‘Vault apps’, the fashion among children and adolescents to avoid controls

‘Vault apps’, the fashion among children and adolescents to avoid controls

Snapchat has a parental control system that allows parents to see who their children are talking to. Photo: Internet

Madrid. Europa Press (I)

More and more companies technologicalmainly those focused on communication and social networks, those that develop their own parental control tools.

The purpose is to offer greater protection to users who are less aware of their activities on the network.

refers to children and teenagerswho manage to have some privacy and avoid this control with the so-called applications of boveda o ‘vault apps’.

Social networks

Platforms like Instagram o TikTok They already have measures to prevent minors from having access to harmful or inappropriate content and that these offer them publications according to their age.

Snapchat, for example, even has a parental control system that allows parents to see who their children are talking to. It’s called Family Center.

Despite the existence of these features, which record the interactions of children and adolescents, some parents and guardians prefer to directly check the phones of minors and find out what applications they have downloaded and use daily.

Until now, this traditional form of control was effective, since at a single glance they could know what services their children were familiar with. However, some of these have already tested and use the so-called vault applications on a daily basis.

Mock controls

Also Known As ‘vault apps‘, which means something like safe or armored applications, receive this name because they are designed to hide and secure files, data, messages and calls.

They do it with authentication methods such as codes, passwords or biometric data such as fingerprints.

They also use fake utilities as lures to avoid attracting attention. This is how they can look like a calculator, for example, with numerical keys and signs, although in reality they give access to all the files they hide once a secret key is entered.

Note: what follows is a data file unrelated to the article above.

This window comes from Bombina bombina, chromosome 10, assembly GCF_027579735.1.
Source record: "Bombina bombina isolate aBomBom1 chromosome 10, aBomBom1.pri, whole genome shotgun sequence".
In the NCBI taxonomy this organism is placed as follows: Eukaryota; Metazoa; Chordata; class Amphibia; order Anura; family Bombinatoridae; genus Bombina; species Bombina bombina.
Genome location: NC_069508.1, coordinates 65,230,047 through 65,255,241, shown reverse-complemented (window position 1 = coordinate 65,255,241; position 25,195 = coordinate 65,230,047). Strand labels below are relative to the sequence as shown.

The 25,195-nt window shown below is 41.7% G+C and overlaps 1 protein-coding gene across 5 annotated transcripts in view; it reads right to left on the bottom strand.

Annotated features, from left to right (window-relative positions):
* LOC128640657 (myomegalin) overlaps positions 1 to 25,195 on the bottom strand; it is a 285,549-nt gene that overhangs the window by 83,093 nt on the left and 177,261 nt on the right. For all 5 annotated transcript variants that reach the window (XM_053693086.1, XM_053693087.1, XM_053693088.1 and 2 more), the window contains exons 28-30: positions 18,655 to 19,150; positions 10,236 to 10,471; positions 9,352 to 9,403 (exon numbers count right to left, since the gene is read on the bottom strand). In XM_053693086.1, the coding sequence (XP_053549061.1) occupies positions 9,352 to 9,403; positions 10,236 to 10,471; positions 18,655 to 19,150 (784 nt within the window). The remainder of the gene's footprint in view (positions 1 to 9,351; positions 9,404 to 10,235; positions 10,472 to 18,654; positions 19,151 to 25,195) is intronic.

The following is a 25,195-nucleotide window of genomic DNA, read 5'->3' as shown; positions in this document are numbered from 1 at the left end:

“They work by fragmenting files. To hide a photo, the ‘app’ creates different parts of it. Each separate file contains significant information about the image, but separately it doesn’t make sense,” explains Panda Security’s Global Consumer Operations Manager, Herve Lambert.

Lambert points out that “by looking only at the name of the file, no one could know what it contains.”

That, because “it uses a nomenclature that is more similar to a random sequence of characters.”

Operation of vault applications

Locating the ‘vault apps’ also depends on their nature, since there are some that “just blend in”. Others, on the other hand, can only be detected using forensic analysis tools or by analyzing device activity logs.

That is possible with more specific and cost-effective solutions, reveals the director of Research and Awareness at Eset Spain, Josep Albors.

These applications are also easy to use and maintain, which may encourage young people to install them on all their devices.

“Some of them sync so you can see the files on your phone or Chromebook,” says Lambert.

It clarifies that some of them also incorporate browsers, so inappropriate content can be accessed from them without the need to activate incognito tabs or use other browsing methods that hide the search history.

‘Vault apps’

Despite their current popularity, the ‘vault apps’ They are not new, but rather their origin dates back more than a decade. “Until now they were not known because they were given another use and it was not available to the entire spectrum of users. The current one is more youthful, who uses it to hide their secrets and other personal matters,” adds the Kaspersky cybersecurity analyst. Mark Rivero.

Lambert places its peak around 2012, with the popularization of Snapchat, which was characterized by the fact that the content disappeared after the user had seen it.

“These ‘apps’ allowed you to save and hide ‘sexting’ chats that otherwise would have disappeared,” he says.

This practice consists of sending photographs or videos of sexual content on a voluntary basis. Thus, these applications can become “a very useful tool for sexual predators to hide the material they obtain from their victims on their phones,” according to Lambert.

It was already in 2015 when its use to hide photographs was noticed, as Albors recalls, who says that “its use has become more common in recent years, as concern for data security has increased personal and privacy.

Misuse of legal applications

The experts in cybersecurity They agree that, despite being misused, these applications are legal and for this reason they are kept in official application stores such as the Play Store and App Store, as long as they comply with their regulations.

parental control

Hence, it is relevant to make both minors and their parents and guardians aware of the dangers that they can entail if they are used for purposes of this type.

“There’s a long way to go when it comes to disclosing cybersecurity risks,” says Lambert.

He also insists on the need for a State pact for cybersecurity in which both public and private organizations collaborate “hand in hand to minimize the scourge of cybercrime”.

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